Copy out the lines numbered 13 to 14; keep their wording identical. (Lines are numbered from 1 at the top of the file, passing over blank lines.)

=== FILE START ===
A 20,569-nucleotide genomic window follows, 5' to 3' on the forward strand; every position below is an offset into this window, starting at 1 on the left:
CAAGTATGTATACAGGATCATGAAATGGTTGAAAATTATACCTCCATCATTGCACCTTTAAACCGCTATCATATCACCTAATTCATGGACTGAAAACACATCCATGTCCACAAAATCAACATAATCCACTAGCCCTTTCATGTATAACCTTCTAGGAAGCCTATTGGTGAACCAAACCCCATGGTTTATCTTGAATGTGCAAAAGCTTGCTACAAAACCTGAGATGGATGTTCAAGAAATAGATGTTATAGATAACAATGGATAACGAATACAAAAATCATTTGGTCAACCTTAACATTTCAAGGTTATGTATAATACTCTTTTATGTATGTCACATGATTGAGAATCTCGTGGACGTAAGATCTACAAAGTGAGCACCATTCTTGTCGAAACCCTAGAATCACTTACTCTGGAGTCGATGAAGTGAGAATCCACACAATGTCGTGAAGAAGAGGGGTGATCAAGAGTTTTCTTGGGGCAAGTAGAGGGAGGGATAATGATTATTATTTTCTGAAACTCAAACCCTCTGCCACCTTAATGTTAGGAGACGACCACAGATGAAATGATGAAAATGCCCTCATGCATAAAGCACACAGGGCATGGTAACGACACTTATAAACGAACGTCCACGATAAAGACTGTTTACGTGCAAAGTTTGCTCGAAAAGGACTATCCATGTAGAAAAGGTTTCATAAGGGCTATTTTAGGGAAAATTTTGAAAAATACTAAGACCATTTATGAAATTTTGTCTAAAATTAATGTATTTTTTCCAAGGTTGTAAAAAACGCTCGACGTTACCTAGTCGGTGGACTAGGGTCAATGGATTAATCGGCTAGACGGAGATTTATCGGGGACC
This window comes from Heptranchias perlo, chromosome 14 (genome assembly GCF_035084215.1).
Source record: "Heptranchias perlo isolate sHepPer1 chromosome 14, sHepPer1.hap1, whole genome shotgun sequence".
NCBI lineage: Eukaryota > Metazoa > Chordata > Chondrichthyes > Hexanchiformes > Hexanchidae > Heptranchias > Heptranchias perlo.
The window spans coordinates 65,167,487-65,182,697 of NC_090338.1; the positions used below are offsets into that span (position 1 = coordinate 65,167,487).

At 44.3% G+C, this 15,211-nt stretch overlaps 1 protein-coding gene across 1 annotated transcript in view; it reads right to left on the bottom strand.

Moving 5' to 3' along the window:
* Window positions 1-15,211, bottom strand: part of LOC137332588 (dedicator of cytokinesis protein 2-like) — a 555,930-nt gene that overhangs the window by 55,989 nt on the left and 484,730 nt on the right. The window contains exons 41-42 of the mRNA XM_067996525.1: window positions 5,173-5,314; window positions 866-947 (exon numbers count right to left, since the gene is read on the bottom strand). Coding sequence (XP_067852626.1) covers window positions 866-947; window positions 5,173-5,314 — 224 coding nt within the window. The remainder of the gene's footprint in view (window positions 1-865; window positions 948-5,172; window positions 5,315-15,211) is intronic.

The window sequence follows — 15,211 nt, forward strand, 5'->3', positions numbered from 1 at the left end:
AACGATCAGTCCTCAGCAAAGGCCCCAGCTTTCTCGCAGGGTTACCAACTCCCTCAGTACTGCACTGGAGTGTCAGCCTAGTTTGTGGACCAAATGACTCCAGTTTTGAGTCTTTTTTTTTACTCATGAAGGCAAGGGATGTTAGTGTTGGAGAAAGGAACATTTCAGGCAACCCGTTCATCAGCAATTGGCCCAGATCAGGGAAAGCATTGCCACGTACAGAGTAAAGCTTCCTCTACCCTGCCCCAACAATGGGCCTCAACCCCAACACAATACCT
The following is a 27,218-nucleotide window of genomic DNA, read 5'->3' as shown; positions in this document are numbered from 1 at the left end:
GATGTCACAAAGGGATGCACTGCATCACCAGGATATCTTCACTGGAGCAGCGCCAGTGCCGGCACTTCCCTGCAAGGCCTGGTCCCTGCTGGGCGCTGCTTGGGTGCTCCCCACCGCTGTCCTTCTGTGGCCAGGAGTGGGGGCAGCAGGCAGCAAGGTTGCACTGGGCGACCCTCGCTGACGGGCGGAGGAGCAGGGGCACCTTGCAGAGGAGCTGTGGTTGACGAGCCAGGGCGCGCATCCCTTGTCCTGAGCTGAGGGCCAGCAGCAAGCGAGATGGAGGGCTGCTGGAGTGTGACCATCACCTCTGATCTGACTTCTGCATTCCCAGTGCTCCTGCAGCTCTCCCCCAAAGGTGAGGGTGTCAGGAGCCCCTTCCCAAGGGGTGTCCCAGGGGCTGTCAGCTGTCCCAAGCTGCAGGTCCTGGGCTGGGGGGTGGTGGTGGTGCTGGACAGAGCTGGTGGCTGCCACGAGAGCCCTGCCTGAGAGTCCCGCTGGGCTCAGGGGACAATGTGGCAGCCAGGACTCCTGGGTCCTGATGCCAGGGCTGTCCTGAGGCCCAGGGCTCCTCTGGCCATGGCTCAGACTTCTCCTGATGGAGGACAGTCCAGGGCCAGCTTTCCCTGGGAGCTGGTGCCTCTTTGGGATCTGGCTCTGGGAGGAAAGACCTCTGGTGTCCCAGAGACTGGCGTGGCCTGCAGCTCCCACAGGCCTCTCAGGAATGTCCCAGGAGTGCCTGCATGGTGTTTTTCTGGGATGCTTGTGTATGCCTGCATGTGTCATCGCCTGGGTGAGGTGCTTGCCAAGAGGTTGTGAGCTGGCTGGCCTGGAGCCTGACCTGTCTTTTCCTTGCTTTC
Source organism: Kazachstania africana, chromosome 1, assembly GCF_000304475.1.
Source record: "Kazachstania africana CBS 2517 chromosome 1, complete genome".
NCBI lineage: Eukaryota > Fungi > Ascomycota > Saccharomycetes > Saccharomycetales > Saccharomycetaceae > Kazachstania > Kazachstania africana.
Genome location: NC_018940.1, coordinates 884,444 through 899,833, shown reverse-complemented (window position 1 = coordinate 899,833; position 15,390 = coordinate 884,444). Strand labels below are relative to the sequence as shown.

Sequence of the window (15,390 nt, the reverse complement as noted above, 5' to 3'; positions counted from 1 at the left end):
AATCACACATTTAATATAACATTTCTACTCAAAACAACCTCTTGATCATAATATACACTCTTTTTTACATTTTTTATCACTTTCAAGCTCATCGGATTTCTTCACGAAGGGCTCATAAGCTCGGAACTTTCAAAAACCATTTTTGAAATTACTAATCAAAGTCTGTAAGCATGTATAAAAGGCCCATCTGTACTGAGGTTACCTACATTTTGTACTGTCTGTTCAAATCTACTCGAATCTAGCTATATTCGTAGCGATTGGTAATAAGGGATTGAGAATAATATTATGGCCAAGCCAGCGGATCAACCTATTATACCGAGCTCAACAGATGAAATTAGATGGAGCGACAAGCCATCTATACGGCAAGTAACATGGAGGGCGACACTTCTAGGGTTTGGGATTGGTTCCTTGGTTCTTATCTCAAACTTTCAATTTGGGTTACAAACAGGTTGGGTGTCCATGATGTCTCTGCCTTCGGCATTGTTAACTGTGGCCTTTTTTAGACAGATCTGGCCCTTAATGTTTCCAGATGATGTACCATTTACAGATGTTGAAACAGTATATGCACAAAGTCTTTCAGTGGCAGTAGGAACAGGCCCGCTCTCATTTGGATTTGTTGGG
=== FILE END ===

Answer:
GATGTCACAAAGGGATGCACTGCATCACCAGGATATCTTCACTGGAGCAGCGCCAGTGCCGGCACTTCCCTGCAAGGCCTGGTCCCTGCTGGGCGCTGCTTGGGTGCTCCCCACCGCTGTCCTTCTGTGGCCAGGAGTGGGGGCAGCAGGCAGCAAGGTTGCACTGGGCGACCCTCGCTGACGGGCGGAGGAGCAGGGGCACCTTGCAGAGGAGCTGTGGTTGACGAGCCAGGGCGCGCATCCCTTGTCCTGAGCTGAGGGCCAGCAGCAAGCGAGATGGAGGGCTGCTGGAGTGTGACCATCACCTCTGATCTGACTTCTGCATTCCCAGTGCTCCTGCAGCTCTCCCCCAAAGGTGAGGGTGTCAGGAGCCCCTTCCCAAGGGGTGTCCCAGGGGCTGTCAGCTGTCCCAAGCTGCAGGTCCTGGGCTGGGGGGTGGTGGTGGTGCTGGACAGAGCTGGTGGCTGCCACGAGAGCCCTGCCTGAGAGTCCCGCTGGGCTCAGGGGACAATGTGGCAGCCAGGACTCCTGGGTCCTGATGCCAGGGCTGTCCTGAGGCCCAGGGCTCCTCTGGCCATGGCTCAGACTTCTCCTGATGGAGGACAGTCCAGGGCCAGCTTTCCCTGGGAGCTGGTGCCTCTTTGGGATCTGGCTCTGGGAGGAAAGACCTCTGGTGTCCCAGAGACTGGCGTGGCCTGCAGCTCCCACAGGCCTCTCAGGAATGTCCCAGGAGTGCCTGCATGGTGTTTTTCTGGGATGCTTGTGTATGCCTGCATGTGTCATCGCCTGGGTGAGGTGCTTGCCAAGAGGTTGTGAGCTGGCTGGCCTGGAGCCTGACCTGTCTTTTCCTTGCTTTC
Source organism: Kazachstania africana, chromosome 1, assembly GCF_000304475.1.